- Your Public Lands
U.S. Army Corps of Engineers, Washington Department of Fish and Wildlife
- What To Do
A handful of dispersed camping options along the Snake River offer direct access to the water. Many sites have a fire ring. There are definitely more trees to enjoy shade under than its upriver neighbor Little Goose Landing. The shoreline isn't as accessible either.
The boat launch is frequented by many local fishermen. Ample parking allows for proper parking of tow vehicle and trailer. The boat launch is protected from the main flow of the river, and the dock provides an added break from any choppy water.
- Paddleboarding/ Kayaking
Brave the open waters of the Snake River or hug the shoreline and enjoy the landscape. You don't have to venture far to feel the grandeur and power of the river. Always wear a life jacket, and don't underestimate the current. Flat water is obviously ideal for this type of activity, so check the weather and consider an early morning or evening paddle.
How To Get There
Please do not solely rely on Google Maps as their route might not always reflect what is maintained. From Walla Walla, take HWY 125 north for three miles and turn left on Harvey Shaw Road. Follow Harvey Shaw Road for 42 miles to its end at the junction with HWY 261 and turn right. Take HWY 261 for five miles and turn left onto Little Goose Dam Road. Drive another five miles to the entrance of Texas Rapids Recreation Area (Lake Herbert G. West).
When To Go
Texas Rapids Recreation Area is open year round. If kayaking or paddleboarding, we recommend mornings or evenings when the water is typically calmer. A kayak is likely preferred on most occasions. Wind can make the water a little too choppy for paddleboarding. The sky is huge and unobstructed, making for impeccable star gazing. The drive north of town is always changing with the harvest cycle, and the journey will no doubt instill a sense of awe at the scale of agricultural efforts embarked upon around the valley.
What To Expect
Texas Rapids Recreation Area offers a single lane boat ramp, picnic area, and dispersed camping. Hot and/ or windy are likely the conditions you will encounter. Even though the river appears to meander through the desert, don't underestimate its power. The current is strong, and the boats traveling the waterway create significant wake. Always wear a life jacket when recreating near or in the water.
Wood fires are not allowed from June 10 to October 10, but charcoal or propane are allowed during that time. Keep pets on leash.
Valid Washington fishing license (if fishing). Fishing licenses are available at the marina store, online via the Washington Department of Fish & Wildlife, or local retail shops such as Bi-Mart, Wal-Mart, Sportsman's Warehouse, Big 5 Sporting Goods, Cascade Farm and Outdoor, and Dunning Irrigation.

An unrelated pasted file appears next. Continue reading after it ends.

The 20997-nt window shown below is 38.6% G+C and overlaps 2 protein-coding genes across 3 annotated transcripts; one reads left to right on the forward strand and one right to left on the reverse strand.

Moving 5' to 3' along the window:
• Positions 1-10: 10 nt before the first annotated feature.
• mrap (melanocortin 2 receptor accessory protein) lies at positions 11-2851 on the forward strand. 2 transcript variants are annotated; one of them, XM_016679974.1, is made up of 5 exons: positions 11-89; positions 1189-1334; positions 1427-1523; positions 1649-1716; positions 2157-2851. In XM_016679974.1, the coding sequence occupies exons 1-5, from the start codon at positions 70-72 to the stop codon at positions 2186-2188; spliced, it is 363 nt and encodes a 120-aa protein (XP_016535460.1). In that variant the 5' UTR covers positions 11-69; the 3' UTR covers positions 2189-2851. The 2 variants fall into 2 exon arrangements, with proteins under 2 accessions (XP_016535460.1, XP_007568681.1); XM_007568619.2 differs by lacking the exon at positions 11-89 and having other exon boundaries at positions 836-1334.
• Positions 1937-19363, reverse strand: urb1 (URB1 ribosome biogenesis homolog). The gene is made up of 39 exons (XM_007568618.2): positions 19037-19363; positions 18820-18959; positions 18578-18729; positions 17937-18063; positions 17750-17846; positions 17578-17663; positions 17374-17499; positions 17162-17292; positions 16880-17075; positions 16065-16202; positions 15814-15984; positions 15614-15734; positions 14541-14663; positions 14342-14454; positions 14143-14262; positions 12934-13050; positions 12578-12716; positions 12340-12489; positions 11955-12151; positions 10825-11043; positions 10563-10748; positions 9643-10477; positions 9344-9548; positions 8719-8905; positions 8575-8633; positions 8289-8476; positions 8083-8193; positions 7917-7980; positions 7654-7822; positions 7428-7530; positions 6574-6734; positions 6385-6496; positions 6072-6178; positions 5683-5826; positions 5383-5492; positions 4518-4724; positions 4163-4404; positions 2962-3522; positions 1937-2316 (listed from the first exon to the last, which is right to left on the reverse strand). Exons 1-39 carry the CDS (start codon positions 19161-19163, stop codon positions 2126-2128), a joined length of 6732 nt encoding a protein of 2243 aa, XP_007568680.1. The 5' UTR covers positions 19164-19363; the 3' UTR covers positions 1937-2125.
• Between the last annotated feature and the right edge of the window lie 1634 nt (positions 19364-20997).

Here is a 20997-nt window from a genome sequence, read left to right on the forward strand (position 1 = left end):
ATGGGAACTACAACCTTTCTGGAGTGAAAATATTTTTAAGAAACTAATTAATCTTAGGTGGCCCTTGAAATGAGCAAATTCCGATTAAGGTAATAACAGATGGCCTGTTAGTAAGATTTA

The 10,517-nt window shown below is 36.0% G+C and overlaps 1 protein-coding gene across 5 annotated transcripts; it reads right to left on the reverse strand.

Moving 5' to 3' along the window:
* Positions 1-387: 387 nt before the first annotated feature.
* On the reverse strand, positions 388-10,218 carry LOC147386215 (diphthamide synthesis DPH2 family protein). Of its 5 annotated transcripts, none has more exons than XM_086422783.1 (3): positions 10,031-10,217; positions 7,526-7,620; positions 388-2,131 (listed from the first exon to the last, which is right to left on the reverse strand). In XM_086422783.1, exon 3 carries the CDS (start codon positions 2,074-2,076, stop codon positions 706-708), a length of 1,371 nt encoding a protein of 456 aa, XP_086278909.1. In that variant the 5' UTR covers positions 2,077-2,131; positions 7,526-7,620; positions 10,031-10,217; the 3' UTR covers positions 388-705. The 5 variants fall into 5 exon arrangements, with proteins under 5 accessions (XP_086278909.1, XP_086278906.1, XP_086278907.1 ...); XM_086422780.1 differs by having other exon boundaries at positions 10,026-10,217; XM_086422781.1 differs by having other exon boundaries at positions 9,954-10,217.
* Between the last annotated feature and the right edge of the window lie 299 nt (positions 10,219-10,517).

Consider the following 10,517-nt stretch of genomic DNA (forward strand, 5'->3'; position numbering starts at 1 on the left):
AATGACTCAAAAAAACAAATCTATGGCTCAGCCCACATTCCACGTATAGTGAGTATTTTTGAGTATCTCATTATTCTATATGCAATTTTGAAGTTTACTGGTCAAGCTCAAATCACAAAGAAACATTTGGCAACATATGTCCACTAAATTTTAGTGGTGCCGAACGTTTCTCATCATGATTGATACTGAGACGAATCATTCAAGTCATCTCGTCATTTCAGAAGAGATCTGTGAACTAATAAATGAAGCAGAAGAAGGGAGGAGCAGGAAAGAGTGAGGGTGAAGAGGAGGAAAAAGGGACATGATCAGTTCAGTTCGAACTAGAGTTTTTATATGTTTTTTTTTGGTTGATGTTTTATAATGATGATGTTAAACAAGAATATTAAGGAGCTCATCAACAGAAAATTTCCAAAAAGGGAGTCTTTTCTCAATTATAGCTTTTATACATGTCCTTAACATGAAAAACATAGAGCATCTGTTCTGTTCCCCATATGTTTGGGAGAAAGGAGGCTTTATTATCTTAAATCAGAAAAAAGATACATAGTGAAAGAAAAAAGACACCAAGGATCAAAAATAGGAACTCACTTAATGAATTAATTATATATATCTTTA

Paddleboards and kayaks are considered vessels. Washington State requires all vessels to have a life jacket on board along with a noise maker (whistle). They are also not allowed in bouyed areas such as swimming beaches or any sandy area along the river. Also of note, barges travel along the Snake River regularly and can create large wakes. They also do not have the ability to make turns, so keep clear. For more information about boater safety refer to the boater education link provided.
The camping area has fire pits and picnic tables. The day-use area offers ADA accessible covered picnic tables and fire pits as well as a restrooms (flush in summer/ vault in winter). The single lane boat ramp launches into the Snake River.
We are all so fortunate to recreate in the Blue Mountains and surrounding valley. So many opportunities exist to play outside whether in a national forest, wilderness area, on a Wild and Scenic River, and more! With these opportunities comes great responsibility to appreciate that we are mere visitors and should all take pride in being good stewards of the wild. Many animals call these protected places home, including moose, elk, bear, cougar, bobcat, and snakes to name a few. Take precautions to respect their home and understand the appropriate response should an encounter occur. Additionally, many plant species thrive in the Blue Mountains, so staying on trail is always good practice. Carry First Aid supplies to better respond to accidents or encounters, and always let others know where the day's adventure is taking you.
Pets: In general, pets are allowed on a leash and under control throughout jurisdictions. The only restrictions we have encountered are around swimming areas. As a best practice, be mindful of riparian habitat in general. You never know where a precious spawning area might be located. Pack it in and pack it out applies to your furry friend as well.